Materials at a COVID-19 testing site in a file photograph. (Jon Cherry/Getty Images)
The Epoch Times
Two COVID-19 treatments that have not yet been authorized for administration were successful in clinical trials, the companies behind the drugs announced on April 11.
A pill developed to attack cancer was successful in curbing deaths among COVID-19 patients in hospitals deemed high risk for Acute Respiratory Distress Syndrome, according to U.S.-based Veru Inc., the maker of the drug.
The interim results from a Phase 3 double-blind, randomized, placebo-controlled trial, conducted in the United States and five other countries, showed a 55 percent relative reduction in deaths, the company said.
Of the 52 patients in the placebo group, 45 percent died. Of the group treated with the pill, known as sabizabulin, 20 percent died.
The average age of the patients was in the low 60s, and patients in both groups had the Omicron virus variant, though some were sickened with Delta.
“This really represents a big step forward,” Dr. Mitchelle Steiner, Veru’s CEO, told a conference call discussing the results. Sabizabulin “is highly effective, and appears to be more effective than what’s out there today,” he added.
Most recently cleared COVID-19 treatments are aimed at non-hospitalized people who are at risk of becoming hospitalized.
The treatments that have been cleared by the Food and Drug Administration (FDA) for hospitalized patients, such as remdesivir, have shown mixed success in trials and real-world data.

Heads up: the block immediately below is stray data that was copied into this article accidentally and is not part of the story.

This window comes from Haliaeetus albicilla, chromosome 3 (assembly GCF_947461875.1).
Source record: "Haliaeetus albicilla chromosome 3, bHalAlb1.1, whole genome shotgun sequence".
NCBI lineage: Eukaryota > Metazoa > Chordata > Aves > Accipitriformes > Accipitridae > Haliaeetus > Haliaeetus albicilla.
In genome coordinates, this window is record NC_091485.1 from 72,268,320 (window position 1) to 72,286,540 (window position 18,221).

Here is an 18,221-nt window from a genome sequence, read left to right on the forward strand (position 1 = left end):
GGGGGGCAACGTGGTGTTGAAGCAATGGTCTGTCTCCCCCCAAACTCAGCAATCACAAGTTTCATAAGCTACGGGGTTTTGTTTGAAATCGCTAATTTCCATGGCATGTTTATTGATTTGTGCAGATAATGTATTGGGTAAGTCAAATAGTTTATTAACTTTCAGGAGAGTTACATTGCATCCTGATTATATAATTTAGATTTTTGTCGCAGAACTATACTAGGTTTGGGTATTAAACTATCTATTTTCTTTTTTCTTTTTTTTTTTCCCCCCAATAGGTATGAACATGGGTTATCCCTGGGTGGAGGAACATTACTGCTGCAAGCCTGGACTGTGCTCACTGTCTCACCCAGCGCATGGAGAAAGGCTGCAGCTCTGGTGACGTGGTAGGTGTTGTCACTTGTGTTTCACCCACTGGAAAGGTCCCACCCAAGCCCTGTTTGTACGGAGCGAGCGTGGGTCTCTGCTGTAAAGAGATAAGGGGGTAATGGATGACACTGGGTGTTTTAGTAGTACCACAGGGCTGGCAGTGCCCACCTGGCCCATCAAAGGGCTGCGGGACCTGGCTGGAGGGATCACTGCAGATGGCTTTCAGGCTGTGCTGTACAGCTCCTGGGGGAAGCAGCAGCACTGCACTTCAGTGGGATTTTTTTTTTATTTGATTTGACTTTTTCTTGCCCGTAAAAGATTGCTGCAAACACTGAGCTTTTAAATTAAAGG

Patients in both arms of Veru’s trial were also able to receive standard of care, which includes remdesivir, from Gilead Sciences, and the steroid dexamethasone.
Steiner floated sabizabulin becoming the new standard of care.
Veru is in talks with the FDA about emergency use authorization.
Veru officials said the drug was also well-tolerated, with no significant side effects.
The results of the trial have not been published as a preprint paper or peer-reviewed.
Also this week, Israel-based RedHill Biopharma said in vitro testing of its experimental COVID-19 pill showed efficacy against Omicron, which became the dominant SARS-CoV-2 variant in many countries in late 2021.
SARS-CoV-2, also known as the CCP (Chinese Communist Party) virus, causes COVID-19.
A previous Phase 2/Phase 3 study of the pill, opaganib, showed it reduced mortality, according to RedHill.
“These are highly promising results that lend further weight to opaganib’s hypothesized host-mediated antiviral activity and expected effect irrespective of viral variant,” Dr. Michael Chan, a Hong Kong researcher who helped run the study, said in a statement.
The company says it is in talks with regulators in the United States, Europe, and additional countries.